Even the QTEs can’t escape this general lack of polish. One QTE icon appeared on the face of the person Batman needed to punch… which was a bit problematic, because they were facing 90 degrees away from the camera. I could see there was a QTE there, just not what it actually was. That might be less of a problem if you’re using a gamepad, where you have lots of colour-coded prompts and can probably just see “red”, but it’s not great when you’re trying to differentiate between Q and E. Fortunately, as per usual, it’s very rare for messing up a QTE to actually have much impact.
It also does the thing that Telltale’s Game of Thrones game apparently did (I say “apparently” as I’ve yet to play it) in that it occasionally seems to ignore what you say or choose, once resulting in a conversation that made me go “Uhh… what?” because a comment was made about something I didn’t say, and once leading to a conversation changing topic with such a grinding gear shift I could almost hear it. This stuff is mercifully rare, but it happened.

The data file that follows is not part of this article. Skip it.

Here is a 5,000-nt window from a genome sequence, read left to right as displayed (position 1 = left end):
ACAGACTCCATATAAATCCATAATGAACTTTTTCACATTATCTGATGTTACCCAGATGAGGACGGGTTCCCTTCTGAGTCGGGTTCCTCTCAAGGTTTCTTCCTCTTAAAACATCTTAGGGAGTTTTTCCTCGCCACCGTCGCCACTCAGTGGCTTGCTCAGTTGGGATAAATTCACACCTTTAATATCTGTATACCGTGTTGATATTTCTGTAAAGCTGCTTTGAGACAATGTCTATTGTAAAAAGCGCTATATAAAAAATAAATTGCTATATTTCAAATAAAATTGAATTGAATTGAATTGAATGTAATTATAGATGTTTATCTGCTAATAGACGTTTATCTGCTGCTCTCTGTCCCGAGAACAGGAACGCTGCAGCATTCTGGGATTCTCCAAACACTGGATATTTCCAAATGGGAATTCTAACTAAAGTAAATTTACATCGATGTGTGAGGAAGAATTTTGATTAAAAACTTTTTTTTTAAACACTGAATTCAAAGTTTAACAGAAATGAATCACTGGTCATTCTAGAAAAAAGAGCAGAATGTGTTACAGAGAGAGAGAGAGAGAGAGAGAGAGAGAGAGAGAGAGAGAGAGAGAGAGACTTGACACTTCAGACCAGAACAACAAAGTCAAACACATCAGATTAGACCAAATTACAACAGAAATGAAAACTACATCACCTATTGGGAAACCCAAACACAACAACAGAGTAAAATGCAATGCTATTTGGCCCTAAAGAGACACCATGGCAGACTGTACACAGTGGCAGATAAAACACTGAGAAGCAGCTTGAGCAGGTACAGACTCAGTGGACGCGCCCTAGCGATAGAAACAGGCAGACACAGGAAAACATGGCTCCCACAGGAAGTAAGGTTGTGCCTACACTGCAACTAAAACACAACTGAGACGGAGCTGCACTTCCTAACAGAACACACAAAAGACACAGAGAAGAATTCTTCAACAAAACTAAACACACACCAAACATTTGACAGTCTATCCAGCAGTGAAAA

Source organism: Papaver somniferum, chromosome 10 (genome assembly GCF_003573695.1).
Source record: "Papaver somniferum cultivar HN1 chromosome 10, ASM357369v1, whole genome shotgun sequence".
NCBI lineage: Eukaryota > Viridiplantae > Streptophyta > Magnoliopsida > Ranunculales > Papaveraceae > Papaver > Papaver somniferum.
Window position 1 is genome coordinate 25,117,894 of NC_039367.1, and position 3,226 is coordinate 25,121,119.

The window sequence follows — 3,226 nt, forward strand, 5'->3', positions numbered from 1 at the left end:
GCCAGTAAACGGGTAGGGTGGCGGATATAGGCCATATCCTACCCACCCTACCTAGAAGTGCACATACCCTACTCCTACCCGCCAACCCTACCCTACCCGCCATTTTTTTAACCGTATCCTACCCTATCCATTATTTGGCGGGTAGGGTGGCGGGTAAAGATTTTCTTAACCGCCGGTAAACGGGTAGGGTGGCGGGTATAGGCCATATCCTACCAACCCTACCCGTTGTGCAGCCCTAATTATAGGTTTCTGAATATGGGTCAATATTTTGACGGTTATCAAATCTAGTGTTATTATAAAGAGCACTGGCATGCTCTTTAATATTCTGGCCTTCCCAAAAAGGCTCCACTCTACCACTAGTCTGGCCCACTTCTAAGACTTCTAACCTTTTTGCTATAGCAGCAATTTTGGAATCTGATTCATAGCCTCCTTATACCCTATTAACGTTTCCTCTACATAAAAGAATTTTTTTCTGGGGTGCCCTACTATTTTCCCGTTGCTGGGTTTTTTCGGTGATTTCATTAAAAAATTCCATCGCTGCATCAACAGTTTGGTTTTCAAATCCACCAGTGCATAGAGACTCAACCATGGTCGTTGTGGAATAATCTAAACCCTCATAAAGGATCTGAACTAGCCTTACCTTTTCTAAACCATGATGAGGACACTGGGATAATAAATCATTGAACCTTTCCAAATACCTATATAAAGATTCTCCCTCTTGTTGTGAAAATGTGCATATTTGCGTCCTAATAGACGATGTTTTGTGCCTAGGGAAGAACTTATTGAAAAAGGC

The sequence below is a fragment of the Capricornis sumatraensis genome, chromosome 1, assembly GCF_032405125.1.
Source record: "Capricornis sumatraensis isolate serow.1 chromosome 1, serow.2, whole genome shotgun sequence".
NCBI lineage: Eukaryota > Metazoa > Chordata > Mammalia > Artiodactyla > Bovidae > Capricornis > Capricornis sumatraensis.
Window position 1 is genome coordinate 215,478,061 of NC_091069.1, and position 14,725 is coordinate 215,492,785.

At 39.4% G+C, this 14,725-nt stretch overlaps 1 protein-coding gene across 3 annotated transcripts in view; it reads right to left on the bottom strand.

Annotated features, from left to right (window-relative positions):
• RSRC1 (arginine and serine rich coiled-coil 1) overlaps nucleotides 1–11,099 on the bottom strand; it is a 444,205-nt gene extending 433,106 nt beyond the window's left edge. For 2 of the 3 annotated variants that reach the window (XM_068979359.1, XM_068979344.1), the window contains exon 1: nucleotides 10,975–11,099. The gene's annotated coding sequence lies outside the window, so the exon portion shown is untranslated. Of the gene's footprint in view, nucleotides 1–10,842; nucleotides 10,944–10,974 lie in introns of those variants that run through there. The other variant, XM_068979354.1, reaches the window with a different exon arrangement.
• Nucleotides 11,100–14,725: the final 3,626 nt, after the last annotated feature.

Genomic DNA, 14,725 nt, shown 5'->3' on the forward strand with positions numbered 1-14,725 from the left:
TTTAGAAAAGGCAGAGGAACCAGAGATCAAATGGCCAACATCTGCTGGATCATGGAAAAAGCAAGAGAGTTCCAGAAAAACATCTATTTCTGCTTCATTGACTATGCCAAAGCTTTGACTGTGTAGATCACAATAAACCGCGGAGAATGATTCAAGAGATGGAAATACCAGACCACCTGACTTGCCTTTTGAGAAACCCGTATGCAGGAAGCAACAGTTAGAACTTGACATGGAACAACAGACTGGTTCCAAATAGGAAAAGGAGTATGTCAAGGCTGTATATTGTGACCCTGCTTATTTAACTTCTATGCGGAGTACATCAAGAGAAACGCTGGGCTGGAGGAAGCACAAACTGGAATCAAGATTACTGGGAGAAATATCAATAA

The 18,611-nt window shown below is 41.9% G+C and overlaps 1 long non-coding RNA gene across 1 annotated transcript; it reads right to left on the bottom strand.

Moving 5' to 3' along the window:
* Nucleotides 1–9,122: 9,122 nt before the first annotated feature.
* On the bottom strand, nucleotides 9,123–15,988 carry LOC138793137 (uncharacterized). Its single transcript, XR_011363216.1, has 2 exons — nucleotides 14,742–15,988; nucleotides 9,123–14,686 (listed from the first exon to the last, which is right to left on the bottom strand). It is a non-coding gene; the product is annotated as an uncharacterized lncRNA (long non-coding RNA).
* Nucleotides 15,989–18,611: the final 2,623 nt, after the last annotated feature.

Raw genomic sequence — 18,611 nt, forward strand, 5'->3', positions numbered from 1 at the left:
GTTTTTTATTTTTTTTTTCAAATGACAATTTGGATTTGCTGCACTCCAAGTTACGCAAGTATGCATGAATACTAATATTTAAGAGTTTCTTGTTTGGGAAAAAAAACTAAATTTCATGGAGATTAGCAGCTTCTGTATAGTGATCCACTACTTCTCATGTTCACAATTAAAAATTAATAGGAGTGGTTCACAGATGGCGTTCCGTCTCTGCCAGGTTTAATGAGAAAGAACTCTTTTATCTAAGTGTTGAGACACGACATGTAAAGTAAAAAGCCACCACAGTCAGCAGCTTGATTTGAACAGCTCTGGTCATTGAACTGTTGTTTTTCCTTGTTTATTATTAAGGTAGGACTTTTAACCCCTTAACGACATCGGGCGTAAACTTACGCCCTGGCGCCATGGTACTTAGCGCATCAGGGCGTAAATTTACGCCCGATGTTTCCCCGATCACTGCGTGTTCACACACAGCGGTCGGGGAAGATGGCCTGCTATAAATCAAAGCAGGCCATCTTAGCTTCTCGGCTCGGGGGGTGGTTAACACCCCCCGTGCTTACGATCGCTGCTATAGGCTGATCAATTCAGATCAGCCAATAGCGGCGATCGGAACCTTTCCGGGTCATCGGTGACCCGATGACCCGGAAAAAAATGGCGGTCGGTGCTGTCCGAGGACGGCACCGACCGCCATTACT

Finally, there’s the general Telltale-ness, by which I mean “do the systems and choices actually matter?”
Generally, the answer is still “No, of course they don’t, it’s a linear story and they don’t have an unlimited budget.” There’s that aforementioned choice which alters the next scene, and that’s about it. QTEs still only seem to matter in a general sense, and most of the other choices will likely only really impact bits of dialogue. It’s an elaborately staged production, but it’s one we’ve seen many, many times before.